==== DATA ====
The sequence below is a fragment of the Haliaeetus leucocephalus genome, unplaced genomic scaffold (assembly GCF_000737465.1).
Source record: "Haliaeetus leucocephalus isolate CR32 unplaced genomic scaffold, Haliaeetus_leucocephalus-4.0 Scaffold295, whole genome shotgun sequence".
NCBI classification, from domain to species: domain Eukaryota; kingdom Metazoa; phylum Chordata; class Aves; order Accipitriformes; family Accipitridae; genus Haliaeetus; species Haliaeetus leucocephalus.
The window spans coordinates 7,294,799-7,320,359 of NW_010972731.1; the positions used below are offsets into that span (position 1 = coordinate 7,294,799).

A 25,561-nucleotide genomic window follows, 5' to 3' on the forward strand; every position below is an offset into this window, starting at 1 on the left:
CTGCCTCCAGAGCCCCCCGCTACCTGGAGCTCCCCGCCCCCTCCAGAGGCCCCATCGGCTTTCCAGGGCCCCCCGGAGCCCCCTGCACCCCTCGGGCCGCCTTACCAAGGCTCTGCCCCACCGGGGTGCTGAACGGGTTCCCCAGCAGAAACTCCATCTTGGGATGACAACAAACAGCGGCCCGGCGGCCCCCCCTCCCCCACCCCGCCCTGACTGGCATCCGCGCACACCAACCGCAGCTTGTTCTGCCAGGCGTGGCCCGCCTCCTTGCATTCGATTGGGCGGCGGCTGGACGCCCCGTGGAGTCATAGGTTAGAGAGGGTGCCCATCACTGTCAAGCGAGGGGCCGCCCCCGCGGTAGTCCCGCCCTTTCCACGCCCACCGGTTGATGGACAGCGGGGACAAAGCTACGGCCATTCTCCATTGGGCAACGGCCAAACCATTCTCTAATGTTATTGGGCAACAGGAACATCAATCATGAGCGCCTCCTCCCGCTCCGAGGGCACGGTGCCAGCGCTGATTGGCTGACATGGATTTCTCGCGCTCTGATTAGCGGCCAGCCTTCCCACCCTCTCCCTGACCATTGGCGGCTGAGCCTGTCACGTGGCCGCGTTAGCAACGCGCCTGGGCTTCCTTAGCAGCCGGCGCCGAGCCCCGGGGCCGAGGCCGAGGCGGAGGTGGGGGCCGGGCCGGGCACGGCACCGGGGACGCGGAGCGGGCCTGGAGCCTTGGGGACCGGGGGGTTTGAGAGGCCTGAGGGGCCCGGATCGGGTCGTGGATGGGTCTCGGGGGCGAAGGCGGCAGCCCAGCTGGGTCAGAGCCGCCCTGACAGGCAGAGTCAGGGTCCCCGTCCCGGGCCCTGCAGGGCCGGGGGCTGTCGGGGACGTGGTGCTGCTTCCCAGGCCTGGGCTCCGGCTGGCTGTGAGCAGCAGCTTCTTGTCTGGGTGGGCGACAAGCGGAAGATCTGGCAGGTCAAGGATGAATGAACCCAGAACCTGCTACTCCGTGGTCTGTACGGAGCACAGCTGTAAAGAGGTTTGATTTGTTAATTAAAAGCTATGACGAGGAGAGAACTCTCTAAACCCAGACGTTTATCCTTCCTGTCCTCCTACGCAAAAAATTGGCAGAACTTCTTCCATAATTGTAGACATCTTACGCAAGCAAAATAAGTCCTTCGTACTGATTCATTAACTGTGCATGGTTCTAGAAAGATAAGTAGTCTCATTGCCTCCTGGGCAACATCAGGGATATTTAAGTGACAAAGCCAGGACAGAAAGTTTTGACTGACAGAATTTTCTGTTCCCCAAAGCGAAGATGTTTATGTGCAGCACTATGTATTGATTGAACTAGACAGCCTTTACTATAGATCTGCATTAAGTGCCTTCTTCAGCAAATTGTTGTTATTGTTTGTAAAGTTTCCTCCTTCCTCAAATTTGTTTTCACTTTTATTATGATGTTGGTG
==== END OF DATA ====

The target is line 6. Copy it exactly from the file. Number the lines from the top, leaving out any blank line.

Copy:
CTGCCTCCAGAGCCCCCCGCTACCTGGAGCTCCCCGCCCCCTCCAGAGGCCCCATCGGCTTTCCAGGGCCCCCCGGAGCCCCCTGCACCCCTCGGGCCGCCTTACCAAGGCTCTGCCCCACCGGGGTGCTGAACGGGTTCCCCAGCAGAAACTCCATCTTGGGATGACAACAAACAGCGGCCCGGCGGCCCCCCCTCCCCCACCCCGCCCTGACTGGCATCCGCGCACACCAACCGCAGCTTGTTCTGCCAGGCGTGGCCCGCCTCCTTGCATTCGATTGGGCGGCGGCTGGACGCCCCGTGGAGTCATAGGTTAGAGAGGGTGCCCATCACTGTCAAGCGAGGGGCCGCCCCCGCGGTAGTCCCGCCCTTTCCACGCCCACCGGTTGATGGACAGCGGGGACAAAGCTACGGCCATTCTCCATTGGGCAACGGCCAAACCATTCTCTAATGTTATTGGGCAACAGGAACATCAATCATGAGCGCCTCCTCCCGCTCCGAGGGCACGGTGCCAGCGCTGATTGGCTGACATGGATTTCTCGCGCTCTGATTAGCGGCCAGCCTTCCCACCCTCTCCCTGACCATTGGCGGCTGAGCCTGTCACGTGGCCGCGTTAGCAACGCGCCTGGGCTTCCTTAGCAGCCGGCGCCGAGCCCCGGGGCCGAGGCCGAGGCGGAGGTGGGGGCCGGGCCGGGCACGGCACCGGGGACGCGGAGCGGGCCTGGAGCCTTGGGGACCGGGGGGTTTGAGAGGCCTGAGGGGCCCGGATCGGGTCGTGGATGGGTCTCGGGGGCGAAGGCGGCAGCCCAGCTGGGTCAGAGCCGCCCTGACAGGCAGAGTCAGGGTCCCCGTCCCGGGCCCTGCAGGGCCGGGGGCTGTCGGGGACGTGGTGCTGCTTCCCAGGCCTGGGCTCCGGCTGGCTGTGAGCAGCAGCTTCTTGTCTGGGTGGGCGACAAGCGGAAGATCTGGCAGGTCAAGGATGAATGAACCCAGAACCTGCTACTCCGTGGTCTGTACGGAGCACAGCTGTAAAGAGGTTTGATTTGTTAATTAAAAGCTATGACGAGGAGAGAACTCTCTAAACCCAGACGTTTATCCTTCCTGTCCTCCTACGCAAAAAATTGGCAGAACTTCTTCCATAATTGTAGACATCTTACGCAAGCAAAATAAGTCCTTCGTACTGATTCATTAACTGTGCATGGTTCTAGAAAGATAAGTAGTCTCATTGCCTCCTGGGCAACATCAGGGATATTTAAGTGACAAAGCCAGGACAGAAAGTTTTGACTGACAGAATTTTCTGTTCCCCAAAGCGAAGATGTTTATGTGCAGCACTATGTATTGATTGAACTAGACAGCCTTTACTATAGATCTGCATTAAGTGCCTTCTTCAGCAAATTGTTGTTATTGTTTGTAAAGTTTCCTCCTTCCTCAAATTTGTTTTCACTTTTATTATGATGTTGGTG